EASTHAMPTON — It’s been strange for this former mill town of 16,000 to see its business splashed across the Internet, Fox News, and British tabloid headlines.
Blunders over a routine superintendent appointment have lured gawking eyes from around the world and drawn the 1,400-student district into the culture war limelight.
Easthampton, a small city in the heart of Pioneer Valley, remains divided over recent decisions the School Committee made in its quest for a new district leader, frustrating residents who hope to escape the unwanted attention and return to a level of normalcy.
“It’s everywhere,” said Joe Bacis, a longtime Easthampton resident. “I mean, it pops up on your phone, on your Facebook. It’s everything.”
But moving on may be difficult. The district has yet to appoint a superintendent, shelving plans for now to hire a permanent leader and instead leaning on a state organization to help find an interim. Some parents are weighing pulling their children out of the district. School Committee members have been threatened with violence. Two of the seven abruptly resigned, and there are calls for others to step down, including a circulating petition to oust the committee chair.
The tinder was lit by a single word.
That’s how candidate Vito Perrone began a late March e-mail negotiating terms of his contract after he was offered the superintendent job. And it was a word he says cost him the job.
Chair Cynthia Kwiecinski, one of two women addressed on the e-mail, told Perrone his use of “ladies” as a salutation was a “microaggression” and, according to Perrone, the reason why the committee, by a 5-2 vote, was rescinding its offer.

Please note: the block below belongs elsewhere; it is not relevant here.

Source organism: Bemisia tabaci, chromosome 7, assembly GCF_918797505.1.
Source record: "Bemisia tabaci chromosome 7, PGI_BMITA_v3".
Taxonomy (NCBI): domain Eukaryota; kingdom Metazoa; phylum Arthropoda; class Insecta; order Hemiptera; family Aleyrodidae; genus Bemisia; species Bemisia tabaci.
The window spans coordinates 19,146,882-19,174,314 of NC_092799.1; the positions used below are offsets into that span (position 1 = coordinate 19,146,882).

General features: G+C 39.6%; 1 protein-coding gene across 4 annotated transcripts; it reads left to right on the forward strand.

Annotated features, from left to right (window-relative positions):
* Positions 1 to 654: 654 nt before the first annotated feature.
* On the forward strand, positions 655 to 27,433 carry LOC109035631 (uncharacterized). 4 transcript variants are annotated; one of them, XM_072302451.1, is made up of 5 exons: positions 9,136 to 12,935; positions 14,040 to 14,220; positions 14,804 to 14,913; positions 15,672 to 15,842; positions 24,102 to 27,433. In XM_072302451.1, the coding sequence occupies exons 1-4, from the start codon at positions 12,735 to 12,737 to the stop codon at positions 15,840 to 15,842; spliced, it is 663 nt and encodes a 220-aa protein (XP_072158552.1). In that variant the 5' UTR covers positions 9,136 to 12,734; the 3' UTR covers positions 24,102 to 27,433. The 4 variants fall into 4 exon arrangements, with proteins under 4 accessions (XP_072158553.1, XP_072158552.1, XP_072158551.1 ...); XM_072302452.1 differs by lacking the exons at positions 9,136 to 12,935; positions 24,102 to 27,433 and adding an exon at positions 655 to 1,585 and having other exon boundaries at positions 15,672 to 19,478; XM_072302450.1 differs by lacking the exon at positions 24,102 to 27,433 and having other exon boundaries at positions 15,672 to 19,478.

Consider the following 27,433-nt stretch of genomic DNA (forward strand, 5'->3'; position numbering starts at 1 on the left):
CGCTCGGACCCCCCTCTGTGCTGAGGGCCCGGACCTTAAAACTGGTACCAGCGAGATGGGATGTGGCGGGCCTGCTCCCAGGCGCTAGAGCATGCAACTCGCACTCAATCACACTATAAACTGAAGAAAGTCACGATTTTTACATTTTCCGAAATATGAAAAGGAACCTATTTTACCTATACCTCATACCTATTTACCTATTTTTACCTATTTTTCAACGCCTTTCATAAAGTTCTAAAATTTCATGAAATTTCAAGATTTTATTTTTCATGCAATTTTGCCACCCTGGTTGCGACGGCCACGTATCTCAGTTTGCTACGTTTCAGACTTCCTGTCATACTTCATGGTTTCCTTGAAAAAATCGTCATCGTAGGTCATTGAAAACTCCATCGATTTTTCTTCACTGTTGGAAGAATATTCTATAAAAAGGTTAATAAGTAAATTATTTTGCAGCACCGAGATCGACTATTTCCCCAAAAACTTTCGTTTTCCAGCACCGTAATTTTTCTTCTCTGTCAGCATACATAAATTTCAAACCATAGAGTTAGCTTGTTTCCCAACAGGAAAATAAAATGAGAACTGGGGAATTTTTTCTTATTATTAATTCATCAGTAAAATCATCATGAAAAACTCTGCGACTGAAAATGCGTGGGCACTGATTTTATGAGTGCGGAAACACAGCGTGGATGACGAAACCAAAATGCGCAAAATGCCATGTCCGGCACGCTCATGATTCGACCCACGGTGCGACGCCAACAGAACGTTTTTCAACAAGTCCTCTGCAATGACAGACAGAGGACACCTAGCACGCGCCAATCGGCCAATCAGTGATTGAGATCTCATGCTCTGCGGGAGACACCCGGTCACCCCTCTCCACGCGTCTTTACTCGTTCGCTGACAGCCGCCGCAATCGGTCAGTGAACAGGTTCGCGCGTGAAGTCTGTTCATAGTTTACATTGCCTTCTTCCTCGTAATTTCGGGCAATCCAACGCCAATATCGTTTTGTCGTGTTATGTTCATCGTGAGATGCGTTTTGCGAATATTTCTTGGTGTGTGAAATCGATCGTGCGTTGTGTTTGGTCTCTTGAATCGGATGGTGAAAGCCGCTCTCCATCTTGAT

The story, first reported by the local paper, took off, saturating residents’ social media feeds and provoking fierce debate in a private city Facebook group. By the time Kwiecinski told the Daily Hampshire Gazette the following week that there had been other “alarm bells” influencing the committee’s about-face, all nuance was lost.
Several weeks later, Bacis, like many in the community, is still baffled.
“ ‘Ladies,’ it’s not an insult. I’m sorry. I can’t look at it that way,” he said on a recent morning, in between scanning customer IDs at one of the city’s thriving cannabis dispensaries.
Mayor Nicole LaChapelle, a Democrat, said she understood Kwiecinski’s position.
LaChapelle has been mayor since 2017 and sits on the School Committee. Initially a supporter of Perrone, LaChapelle was one of two committee members to change their votes following the e-mail kerfuffle. (The split board initially voted 4-3 to offer Perrone the job, then later privately voted 5-2 to rescind; they also went on to vote 5-2 against a motion to reconsider him.)
“It’s not that ‘ladies’ is a bad word,” LaChapelle said. “But this is your boss. This is the person that you’re negotiating with. And you are putting her at a lower step by calling her [that].”
Many residents were left questioning whether there was more to the story.